We Belong, Regardless of What Our Impostor Voice Claims
I have been caught, I thought. He knows I am a fraud. My recent interaction with my inner impostor started as I was wrapping up class. You nailed it! The high participation was awesome, I told myself. At the end of class, a student approached me at the podium fidgeting with his t-shirt and glancing around the room, eventually making eye contact with me. “Hi Professor Clark. I, um, I was hoping to speak to you in private. When do you have office hours next?”
Even though I had been teaching at the college level for five years, the moment he referred to me as “professor,” a warmth radiated throughout my body. Hearing myself referred to as Professor Clark felt astonishing, exciting, and at times, unfamiliar. How did this sarcastic rough-around-the-edges kid from the Route 1 trailer park go from being kicked out of middle school to becoming a professor? Something that always seemed so unattainable.
I had a pep in my step as I bounced back to my office, feeling like a superhero when I could support a student’s academic and life journey. I wish more students reached out for one on one conversations, I thought.
The next day at 2 o’clock sharp, the student entered my office.
“Thanks for requesting this meeting,” I said. “How are you liking the class?”
“I wanted to talk to you about that… I’m just going to come right out and say it. I’m not learning anything…”
I swallowed dry air and gripped my pen. My heart started racing as images of me running out of the office entered my mind. As I stiffened my body to conceal my trembles, all that came out of my mouth was a high-pitched, “Really? Nothing?”
Suffering from impostor syndrome, this scenario was what I feared most. This syndrome is a psychological pattern in which we doubt ourselves and our accomplishments, and we have a persistent fear of being exposed as a fraud. It is the idea that success has only found us because of luck, not because of talent, qualifications, and hard work.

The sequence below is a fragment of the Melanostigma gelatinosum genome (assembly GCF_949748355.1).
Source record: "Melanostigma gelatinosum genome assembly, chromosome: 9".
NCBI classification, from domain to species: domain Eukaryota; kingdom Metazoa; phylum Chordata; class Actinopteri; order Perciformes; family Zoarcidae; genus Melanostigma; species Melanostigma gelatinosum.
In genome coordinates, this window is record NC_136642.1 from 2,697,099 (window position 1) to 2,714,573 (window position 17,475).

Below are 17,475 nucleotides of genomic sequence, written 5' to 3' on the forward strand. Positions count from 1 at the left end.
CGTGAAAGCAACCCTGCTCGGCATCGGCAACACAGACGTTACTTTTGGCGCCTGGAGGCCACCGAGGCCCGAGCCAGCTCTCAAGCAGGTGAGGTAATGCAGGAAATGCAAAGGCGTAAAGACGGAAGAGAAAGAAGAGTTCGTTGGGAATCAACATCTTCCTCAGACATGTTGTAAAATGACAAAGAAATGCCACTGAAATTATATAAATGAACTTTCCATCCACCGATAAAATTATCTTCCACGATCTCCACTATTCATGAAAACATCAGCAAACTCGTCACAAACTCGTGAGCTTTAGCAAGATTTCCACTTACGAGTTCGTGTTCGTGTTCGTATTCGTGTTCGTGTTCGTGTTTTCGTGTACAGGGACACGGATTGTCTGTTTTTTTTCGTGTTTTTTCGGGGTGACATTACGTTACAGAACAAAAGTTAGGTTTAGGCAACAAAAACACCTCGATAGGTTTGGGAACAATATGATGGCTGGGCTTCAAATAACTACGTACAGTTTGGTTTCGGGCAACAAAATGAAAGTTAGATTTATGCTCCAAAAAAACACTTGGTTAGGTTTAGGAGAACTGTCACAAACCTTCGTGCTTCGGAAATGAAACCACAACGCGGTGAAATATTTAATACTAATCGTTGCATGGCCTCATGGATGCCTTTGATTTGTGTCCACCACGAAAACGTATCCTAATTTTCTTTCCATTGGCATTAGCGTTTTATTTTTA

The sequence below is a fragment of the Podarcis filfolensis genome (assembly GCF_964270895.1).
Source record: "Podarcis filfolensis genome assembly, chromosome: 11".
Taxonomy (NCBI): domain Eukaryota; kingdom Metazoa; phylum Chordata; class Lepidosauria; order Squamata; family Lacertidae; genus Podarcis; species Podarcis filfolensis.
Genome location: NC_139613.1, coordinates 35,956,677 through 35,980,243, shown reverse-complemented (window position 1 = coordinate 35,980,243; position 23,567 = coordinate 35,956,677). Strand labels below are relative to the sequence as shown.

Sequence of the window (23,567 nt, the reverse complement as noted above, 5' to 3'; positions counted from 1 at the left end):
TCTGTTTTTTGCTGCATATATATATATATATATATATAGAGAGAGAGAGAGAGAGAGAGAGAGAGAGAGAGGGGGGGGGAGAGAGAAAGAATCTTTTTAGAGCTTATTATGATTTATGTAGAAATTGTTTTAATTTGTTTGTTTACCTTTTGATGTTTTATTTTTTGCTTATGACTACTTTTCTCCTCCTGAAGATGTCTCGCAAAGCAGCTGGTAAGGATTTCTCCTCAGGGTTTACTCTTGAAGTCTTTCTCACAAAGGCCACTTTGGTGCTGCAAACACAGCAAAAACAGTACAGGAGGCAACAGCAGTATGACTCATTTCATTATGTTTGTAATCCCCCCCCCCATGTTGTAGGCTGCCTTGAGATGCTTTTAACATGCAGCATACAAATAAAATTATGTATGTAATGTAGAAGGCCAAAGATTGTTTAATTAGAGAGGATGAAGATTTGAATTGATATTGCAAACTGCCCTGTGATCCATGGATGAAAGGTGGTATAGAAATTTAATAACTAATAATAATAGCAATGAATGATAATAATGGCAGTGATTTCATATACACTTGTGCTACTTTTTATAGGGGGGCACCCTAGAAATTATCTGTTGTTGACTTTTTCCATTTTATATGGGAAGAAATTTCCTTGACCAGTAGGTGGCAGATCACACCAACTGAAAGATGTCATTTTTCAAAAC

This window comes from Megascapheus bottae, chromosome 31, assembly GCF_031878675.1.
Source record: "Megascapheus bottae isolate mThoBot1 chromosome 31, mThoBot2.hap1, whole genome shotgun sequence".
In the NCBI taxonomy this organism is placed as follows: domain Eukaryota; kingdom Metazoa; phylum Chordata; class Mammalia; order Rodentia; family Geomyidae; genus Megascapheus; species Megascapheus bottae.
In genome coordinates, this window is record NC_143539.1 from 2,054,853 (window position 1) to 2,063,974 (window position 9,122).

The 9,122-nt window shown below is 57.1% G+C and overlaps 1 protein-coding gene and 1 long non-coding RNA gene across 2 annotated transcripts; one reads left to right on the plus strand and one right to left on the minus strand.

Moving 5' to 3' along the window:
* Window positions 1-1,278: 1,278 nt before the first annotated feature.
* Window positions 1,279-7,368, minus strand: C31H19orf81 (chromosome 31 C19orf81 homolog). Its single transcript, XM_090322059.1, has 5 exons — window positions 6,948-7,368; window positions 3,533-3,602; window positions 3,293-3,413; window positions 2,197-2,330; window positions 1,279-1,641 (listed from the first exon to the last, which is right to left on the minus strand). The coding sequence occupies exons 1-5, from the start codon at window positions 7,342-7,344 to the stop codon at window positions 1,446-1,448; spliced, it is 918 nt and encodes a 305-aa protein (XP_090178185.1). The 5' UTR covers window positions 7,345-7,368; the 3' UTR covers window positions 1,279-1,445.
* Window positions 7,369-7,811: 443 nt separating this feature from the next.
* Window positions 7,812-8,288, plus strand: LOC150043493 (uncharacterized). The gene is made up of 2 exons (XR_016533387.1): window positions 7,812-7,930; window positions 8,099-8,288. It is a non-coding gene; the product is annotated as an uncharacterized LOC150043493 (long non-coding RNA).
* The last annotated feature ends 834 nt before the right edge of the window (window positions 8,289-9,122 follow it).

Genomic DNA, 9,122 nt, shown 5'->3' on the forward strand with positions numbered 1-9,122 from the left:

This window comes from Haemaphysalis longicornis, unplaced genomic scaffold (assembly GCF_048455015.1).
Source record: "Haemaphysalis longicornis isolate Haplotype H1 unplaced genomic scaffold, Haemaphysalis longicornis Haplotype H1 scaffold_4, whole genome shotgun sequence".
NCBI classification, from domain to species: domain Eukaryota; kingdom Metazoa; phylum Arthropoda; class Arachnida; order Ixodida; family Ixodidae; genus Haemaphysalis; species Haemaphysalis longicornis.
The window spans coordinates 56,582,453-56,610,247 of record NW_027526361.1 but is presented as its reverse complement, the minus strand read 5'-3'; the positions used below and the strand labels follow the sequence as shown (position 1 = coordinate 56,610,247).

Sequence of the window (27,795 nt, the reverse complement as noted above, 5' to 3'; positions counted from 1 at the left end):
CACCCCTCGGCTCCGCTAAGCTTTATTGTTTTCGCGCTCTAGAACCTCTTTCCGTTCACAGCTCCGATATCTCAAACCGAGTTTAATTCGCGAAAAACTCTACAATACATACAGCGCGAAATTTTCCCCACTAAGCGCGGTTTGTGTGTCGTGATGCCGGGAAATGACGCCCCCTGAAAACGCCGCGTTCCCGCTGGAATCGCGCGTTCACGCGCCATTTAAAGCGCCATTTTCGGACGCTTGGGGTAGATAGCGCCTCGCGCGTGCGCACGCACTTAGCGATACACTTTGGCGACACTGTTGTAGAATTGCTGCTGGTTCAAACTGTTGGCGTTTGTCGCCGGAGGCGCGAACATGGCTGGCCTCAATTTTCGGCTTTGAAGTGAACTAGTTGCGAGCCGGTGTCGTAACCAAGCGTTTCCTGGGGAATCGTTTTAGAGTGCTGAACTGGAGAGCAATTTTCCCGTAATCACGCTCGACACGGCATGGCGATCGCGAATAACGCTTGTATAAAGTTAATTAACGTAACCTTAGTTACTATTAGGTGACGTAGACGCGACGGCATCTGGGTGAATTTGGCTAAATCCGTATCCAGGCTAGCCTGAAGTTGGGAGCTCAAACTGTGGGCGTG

It is common among high achievers, like me, who have a difficult time accepting success. It’s estimated that 70 percent of the U.S. population has experienced impostor syndrome. Due to the lack of discussion about this topic that affects our mental health — especially in higher education — I can’t help but feel like the only one suffering from it.
In that moment with my student, my mind dumped my four business degrees in the dumpster; struck a match and threw it onto the above average teaching reviews from my students and dean; and rapidly clicked “delete” on the hundreds of emails from students thanking me for helping them to get a job, for being there for them when times were tough, and for motivating them to be more than their past.
After blindly tossing my academic achievements aside, doubt and fear took over me. The voices in my head always want me to remember I was once labeled an at-risk youth and that I only have a GED. Then I question myself:
Maybe I should have pursued the traditional Ph.D. and not the Doctor of Business Administration (DBA)? Was I too young, too bubbly, too empathetic — too female to be an effective teacher? Should I give my notice? After all, I don’t deserve to be in the classroom because I am an impostor.